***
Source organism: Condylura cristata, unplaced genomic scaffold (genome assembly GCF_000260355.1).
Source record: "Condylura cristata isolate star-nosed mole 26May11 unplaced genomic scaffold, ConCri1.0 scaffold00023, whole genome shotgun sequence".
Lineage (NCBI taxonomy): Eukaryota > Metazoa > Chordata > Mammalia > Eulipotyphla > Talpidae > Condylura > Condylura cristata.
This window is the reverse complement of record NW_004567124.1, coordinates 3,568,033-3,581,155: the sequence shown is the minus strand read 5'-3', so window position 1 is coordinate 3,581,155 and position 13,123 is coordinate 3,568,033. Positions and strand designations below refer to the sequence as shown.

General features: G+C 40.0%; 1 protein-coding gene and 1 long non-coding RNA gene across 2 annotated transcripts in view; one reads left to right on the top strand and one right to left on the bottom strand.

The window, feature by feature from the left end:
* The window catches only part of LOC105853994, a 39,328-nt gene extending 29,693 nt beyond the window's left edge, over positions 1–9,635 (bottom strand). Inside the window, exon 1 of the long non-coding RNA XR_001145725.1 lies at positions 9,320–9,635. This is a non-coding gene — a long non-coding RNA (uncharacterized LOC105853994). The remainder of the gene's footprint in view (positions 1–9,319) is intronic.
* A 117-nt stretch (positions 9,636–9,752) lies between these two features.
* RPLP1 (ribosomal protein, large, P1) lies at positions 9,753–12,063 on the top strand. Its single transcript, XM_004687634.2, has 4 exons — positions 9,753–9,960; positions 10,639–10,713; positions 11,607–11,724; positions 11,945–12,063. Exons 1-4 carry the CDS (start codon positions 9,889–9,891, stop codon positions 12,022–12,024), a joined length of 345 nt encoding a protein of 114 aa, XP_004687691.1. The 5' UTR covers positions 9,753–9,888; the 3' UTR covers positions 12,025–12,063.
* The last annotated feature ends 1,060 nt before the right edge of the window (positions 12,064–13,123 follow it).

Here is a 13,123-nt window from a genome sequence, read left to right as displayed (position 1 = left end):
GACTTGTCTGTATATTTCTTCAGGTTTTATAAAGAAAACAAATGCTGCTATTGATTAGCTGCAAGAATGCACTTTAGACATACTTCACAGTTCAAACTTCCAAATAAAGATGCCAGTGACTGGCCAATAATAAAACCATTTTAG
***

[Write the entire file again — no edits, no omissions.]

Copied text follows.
Source organism: Condylura cristata, unplaced genomic scaffold (genome assembly GCF_000260355.1).
Source record: "Condylura cristata isolate star-nosed mole 26May11 unplaced genomic scaffold, ConCri1.0 scaffold00023, whole genome shotgun sequence".
Lineage (NCBI taxonomy): Eukaryota > Metazoa > Chordata > Mammalia > Eulipotyphla > Talpidae > Condylura > Condylura cristata.
This window is the reverse complement of record NW_004567124.1, coordinates 3,568,033-3,581,155: the sequence shown is the minus strand read 5'-3', so window position 1 is coordinate 3,581,155 and position 13,123 is coordinate 3,568,033. Positions and strand designations below refer to the sequence as shown.

General features: G+C 40.0%; 1 protein-coding gene and 1 long non-coding RNA gene across 2 annotated transcripts in view; one reads left to right on the top strand and one right to left on the bottom strand.

The window, feature by feature from the left end:
* The window catches only part of LOC105853994, a 39,328-nt gene extending 29,693 nt beyond the window's left edge, over positions 1–9,635 (bottom strand). Inside the window, exon 1 of the long non-coding RNA XR_001145725.1 lies at positions 9,320–9,635. This is a non-coding gene — a long non-coding RNA (uncharacterized LOC105853994). The remainder of the gene's footprint in view (positions 1–9,319) is intronic.
* A 117-nt stretch (positions 9,636–9,752) lies between these two features.
* RPLP1 (ribosomal protein, large, P1) lies at positions 9,753–12,063 on the top strand. Its single transcript, XM_004687634.2, has 4 exons — positions 9,753–9,960; positions 10,639–10,713; positions 11,607–11,724; positions 11,945–12,063. Exons 1-4 carry the CDS (start codon positions 9,889–9,891, stop codon positions 12,022–12,024), a joined length of 345 nt encoding a protein of 114 aa, XP_004687691.1. The 5' UTR covers positions 9,753–9,888; the 3' UTR covers positions 12,025–12,063.
* The last annotated feature ends 1,060 nt before the right edge of the window (positions 12,064–13,123 follow it).

Here is a 13,123-nt window from a genome sequence, read left to right as displayed (position 1 = left end):
GACTTGTCTGTATATTTCTTCAGGTTTTATAAAGAAAACAAATGCTGCTATTGATTAGCTGCAAGAATGCACTTTAGACATACTTCACAGTTCAAACTTCCAAATAAAGATGCCAGTGACTGGCCAATAATAAAACCATTTTAG